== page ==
1. Tubing for Perfusing Rat Lung Preparations
- Prepare a tubing system with Tygon tubing (#18) for blood perfusion as shown in Figure 1. Connect pressure transducers (P23XL) and place the tubing on the microscope stage.
- Set water bath temperature to 37 °C.
- Connect the lung inlet and outlet temporarily with Tygon tubing.
Figure 1. Blood perfusion tubing. The schematic shows the tubing setup used for circulating blood through the isolated lung preparation. Also indicated are associated components through which the tubing is routed. A schematic of the heart and lung is included to show sites of connection between the tubing and pulmonary artery (PA), and left atrial (LA) cannula (blue dashed lines).
2. Preparation of Isolated Rat Lungs
- Anesthetize rats (male Sprague-Dawley Rats; 250-300 g) with ketamine (80-100 mg/kg) and with xylazine (5-10 mg/kg). After ensuring a surgical plane of anesthesia, place the animal in a supine position.
- Perform tracheostomy, insert a tracheal cannula (PE-90) and secure with surgical suture.
- Infuse heparin (100-200 U) into the heart by cardiac puncture (21 G butterfly needle), wait for 60 sec and exsanguinate blood (~12-15 ml blood).
- Prepare two cannulas (Tygon tubing, 3 mm diameter; 4 cm long; flared at one end) and fill with saline.
- Perform a thoracotomy. Make an incision (3 mm) on the right ventricle and slide the flared end of a cannula into the incision toward the pulmonary artery. Secure cannula to pulmonary artery with surgical sutures.
- Incise (3 mm) the apex of the left ventricle and slide the flared end of the second cannula into the incision. Guide the cannula into the left atrium. Secure cannula to the left ventricle with an umbilical tape (2 mm width).
- Dissect any connective tissue, and remove the lung and heart together with the attached cannulas. Place lung and heart on a petri dish. Reposition the lung so that the diaphragmatic surface is on top. The three cannulas should face the same direction.
- Place the lung preparation on a stage that can be manipulated in the X-Y directions. Any stage that comes with a microscope can be modified to hold the tubing or a custom-made stage built, if needed.
3. Blood Perfusion of Isolated Rat Lungs
- Mix the exsanguinated blood with an equal volume albumin (5%) solution and add to the reservoir. Start the peristaltic pump and set flow rate to 14 ml/min. Allow blood to fill the tubing.
- With the shunt open, remove the temporary lung inlet-outlet connector. Attach the pulmonary artery and left atrial cannula to the lung inlet and outlet, respectively. Ensure that there are no air bubbles in the tubing.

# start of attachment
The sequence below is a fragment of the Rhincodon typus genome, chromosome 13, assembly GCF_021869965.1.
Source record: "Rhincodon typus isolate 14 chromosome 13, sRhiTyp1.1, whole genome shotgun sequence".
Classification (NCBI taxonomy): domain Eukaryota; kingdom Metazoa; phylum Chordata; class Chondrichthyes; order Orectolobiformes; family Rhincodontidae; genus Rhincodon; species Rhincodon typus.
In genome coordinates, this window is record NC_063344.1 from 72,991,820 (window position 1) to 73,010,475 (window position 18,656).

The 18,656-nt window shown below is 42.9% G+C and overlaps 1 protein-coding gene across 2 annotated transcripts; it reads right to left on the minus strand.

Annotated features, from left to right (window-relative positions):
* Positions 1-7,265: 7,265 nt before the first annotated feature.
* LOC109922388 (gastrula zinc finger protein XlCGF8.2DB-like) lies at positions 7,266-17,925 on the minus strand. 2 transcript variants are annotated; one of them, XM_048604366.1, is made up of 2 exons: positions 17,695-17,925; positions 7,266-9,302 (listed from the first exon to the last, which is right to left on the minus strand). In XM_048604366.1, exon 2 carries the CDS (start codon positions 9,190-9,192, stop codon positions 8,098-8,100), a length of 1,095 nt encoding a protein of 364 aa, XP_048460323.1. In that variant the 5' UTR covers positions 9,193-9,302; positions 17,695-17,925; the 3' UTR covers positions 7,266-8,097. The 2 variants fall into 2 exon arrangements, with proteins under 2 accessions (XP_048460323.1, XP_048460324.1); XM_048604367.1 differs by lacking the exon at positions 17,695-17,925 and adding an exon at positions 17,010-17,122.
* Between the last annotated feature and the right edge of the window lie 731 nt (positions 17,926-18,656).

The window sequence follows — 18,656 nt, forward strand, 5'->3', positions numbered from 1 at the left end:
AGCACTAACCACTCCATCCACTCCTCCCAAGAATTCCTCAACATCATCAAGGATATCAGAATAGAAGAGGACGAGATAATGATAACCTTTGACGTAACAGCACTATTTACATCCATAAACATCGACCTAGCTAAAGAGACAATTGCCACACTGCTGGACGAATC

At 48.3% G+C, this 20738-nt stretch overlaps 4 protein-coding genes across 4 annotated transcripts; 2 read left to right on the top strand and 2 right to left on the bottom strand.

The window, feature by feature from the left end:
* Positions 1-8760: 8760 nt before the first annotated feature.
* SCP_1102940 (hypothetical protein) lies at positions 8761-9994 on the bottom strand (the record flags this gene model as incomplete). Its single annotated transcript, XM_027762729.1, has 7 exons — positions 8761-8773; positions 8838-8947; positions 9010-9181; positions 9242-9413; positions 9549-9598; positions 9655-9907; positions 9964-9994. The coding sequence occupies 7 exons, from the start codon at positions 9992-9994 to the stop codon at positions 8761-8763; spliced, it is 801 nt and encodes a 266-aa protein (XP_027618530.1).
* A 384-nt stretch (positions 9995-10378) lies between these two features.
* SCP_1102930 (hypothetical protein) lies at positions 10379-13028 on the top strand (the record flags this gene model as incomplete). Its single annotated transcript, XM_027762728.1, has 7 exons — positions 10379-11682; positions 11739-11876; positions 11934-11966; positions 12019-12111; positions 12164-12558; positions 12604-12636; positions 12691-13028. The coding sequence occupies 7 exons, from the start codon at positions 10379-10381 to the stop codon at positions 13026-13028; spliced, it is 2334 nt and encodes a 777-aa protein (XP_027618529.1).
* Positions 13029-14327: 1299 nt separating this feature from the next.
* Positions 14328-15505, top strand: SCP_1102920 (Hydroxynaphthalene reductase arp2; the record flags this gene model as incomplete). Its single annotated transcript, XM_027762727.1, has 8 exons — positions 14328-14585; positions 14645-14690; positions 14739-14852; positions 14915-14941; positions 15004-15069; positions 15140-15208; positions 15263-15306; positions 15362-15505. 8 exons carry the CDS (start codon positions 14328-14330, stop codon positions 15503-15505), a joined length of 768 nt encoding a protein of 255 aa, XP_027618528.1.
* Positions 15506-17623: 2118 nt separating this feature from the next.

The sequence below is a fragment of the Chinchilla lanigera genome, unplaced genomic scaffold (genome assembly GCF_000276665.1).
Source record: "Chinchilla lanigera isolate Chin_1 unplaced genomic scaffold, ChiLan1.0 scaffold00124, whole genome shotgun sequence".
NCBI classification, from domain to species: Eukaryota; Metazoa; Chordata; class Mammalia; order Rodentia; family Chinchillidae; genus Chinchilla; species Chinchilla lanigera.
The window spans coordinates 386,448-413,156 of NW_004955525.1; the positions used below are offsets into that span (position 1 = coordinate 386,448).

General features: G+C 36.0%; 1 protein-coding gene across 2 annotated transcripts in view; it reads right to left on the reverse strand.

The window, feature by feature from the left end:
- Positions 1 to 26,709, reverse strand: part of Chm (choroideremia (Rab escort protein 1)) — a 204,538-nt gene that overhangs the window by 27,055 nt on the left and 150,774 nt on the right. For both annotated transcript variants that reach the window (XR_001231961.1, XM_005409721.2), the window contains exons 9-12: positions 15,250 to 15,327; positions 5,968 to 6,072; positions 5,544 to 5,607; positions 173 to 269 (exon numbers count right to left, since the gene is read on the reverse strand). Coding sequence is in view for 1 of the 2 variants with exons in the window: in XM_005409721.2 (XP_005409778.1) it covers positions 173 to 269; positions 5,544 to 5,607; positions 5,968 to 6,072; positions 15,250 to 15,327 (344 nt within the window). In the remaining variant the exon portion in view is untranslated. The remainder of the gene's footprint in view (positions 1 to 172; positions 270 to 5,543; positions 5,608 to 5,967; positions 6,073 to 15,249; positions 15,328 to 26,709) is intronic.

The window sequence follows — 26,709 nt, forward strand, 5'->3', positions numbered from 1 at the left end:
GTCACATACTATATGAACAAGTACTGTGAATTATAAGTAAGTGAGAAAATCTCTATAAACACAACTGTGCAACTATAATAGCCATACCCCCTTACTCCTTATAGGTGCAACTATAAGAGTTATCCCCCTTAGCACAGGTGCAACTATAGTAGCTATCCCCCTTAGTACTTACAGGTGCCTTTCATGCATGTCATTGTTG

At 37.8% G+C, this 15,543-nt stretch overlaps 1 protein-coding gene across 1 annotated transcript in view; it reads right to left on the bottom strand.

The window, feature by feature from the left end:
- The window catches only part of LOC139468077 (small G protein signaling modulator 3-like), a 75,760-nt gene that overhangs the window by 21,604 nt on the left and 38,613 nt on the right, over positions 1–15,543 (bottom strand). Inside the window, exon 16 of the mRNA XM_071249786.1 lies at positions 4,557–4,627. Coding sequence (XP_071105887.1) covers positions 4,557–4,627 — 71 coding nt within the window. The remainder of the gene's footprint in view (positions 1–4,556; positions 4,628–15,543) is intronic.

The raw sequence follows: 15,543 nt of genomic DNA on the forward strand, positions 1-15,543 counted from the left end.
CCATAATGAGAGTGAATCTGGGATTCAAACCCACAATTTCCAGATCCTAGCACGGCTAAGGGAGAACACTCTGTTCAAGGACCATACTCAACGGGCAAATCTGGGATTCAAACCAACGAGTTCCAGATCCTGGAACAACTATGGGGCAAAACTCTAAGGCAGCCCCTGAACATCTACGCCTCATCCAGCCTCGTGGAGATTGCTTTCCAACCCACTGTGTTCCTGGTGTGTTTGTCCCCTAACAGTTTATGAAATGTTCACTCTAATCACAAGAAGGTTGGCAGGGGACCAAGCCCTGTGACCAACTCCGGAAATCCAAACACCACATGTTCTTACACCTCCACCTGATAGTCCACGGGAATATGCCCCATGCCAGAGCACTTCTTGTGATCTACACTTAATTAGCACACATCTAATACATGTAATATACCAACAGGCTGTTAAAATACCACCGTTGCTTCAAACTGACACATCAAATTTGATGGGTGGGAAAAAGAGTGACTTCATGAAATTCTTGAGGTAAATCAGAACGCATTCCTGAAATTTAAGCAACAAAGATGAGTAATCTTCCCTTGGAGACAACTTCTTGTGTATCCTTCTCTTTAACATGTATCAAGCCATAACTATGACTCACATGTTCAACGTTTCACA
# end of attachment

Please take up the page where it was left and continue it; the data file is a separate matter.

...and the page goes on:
- Connect the tracheal cannula to a third pressure transducer (P23XL). Inflate lungs with 30% oxygen via the tracheal cannula and maintain pressure at 5 cm H2O.
- Close the shunt with a clamp to begin lung perfusion. Maintain pulmonary artery and left atrial pressures at ~10 and 3 cm H2O respectively.
4. Preparing Lung for Microvascular Infusion
- Raise the rear end of the extension tubing for the catheter above the level of the lung and secure.
- Prepare an infusion catheter by inserting about 30 cm of a 40 cm long PE10 tubing into a ~30 cm long PE90 tubing. Connect the exposed end of the PE10 tubing to a needle (30 G) attached to a syringe (1 cc).
- Insert the catheter combination into the raised rear end of the extension tubing. Guide the catheter combination through the left atrium and into the lung until it meets resistance. Then, push the PE10 catheter alone further into the lung until it meets resistance. Note that applying excessive force while inserting the catheter will injure the lung.
- Fill the 1 cc syringe with Ringer’s solution and attach to a syringe pump. Set infusion rate to 10 µl/min.
- Infusion site will become pale compared to rest of the lung.
- Moisten the lung with saline and cover the lung with plastic wrap with a hole large enough to leave the infusion site uncovered.
- Swab some stopcock grease on the bottom of an O-ring (custom-made) and place a glass coverslip (#1.5, 22 mm diameter) on the bottom of the O-ring. Gently position the O-ring with the coverslip on the infusion site. Secure the O-ring with a standard test-tube holder. The coverslip/O-ring combination does not distort the alveolar structures underneath it, as recently reported15.
- Position an objective (20X) of a fluorescence microscope above the O-ring and focus on the lung surface.
5. Imaging Fluorescent Dextran Transit Through Microvessels
- Prepare the microscope for imaging FITC florescence.
- Select a region to be imaged and acquire images at the rate of 1/minute using image acquisition software.
- Begin infusion of FITC-dextran 20 kD (0.5 mg/ml) using the syringe pump. Fluorescence in blood vessels will gradually increase and reach a maximum. Continue infusion for 60 min.
- Then switch to Ringer’s infusion to wash off luminal fluorescence. Maintain infusion for over 10 min. Continue image acquisition at 1/min during wash-off.
6. Image Analysis
- Open the image acquisition file.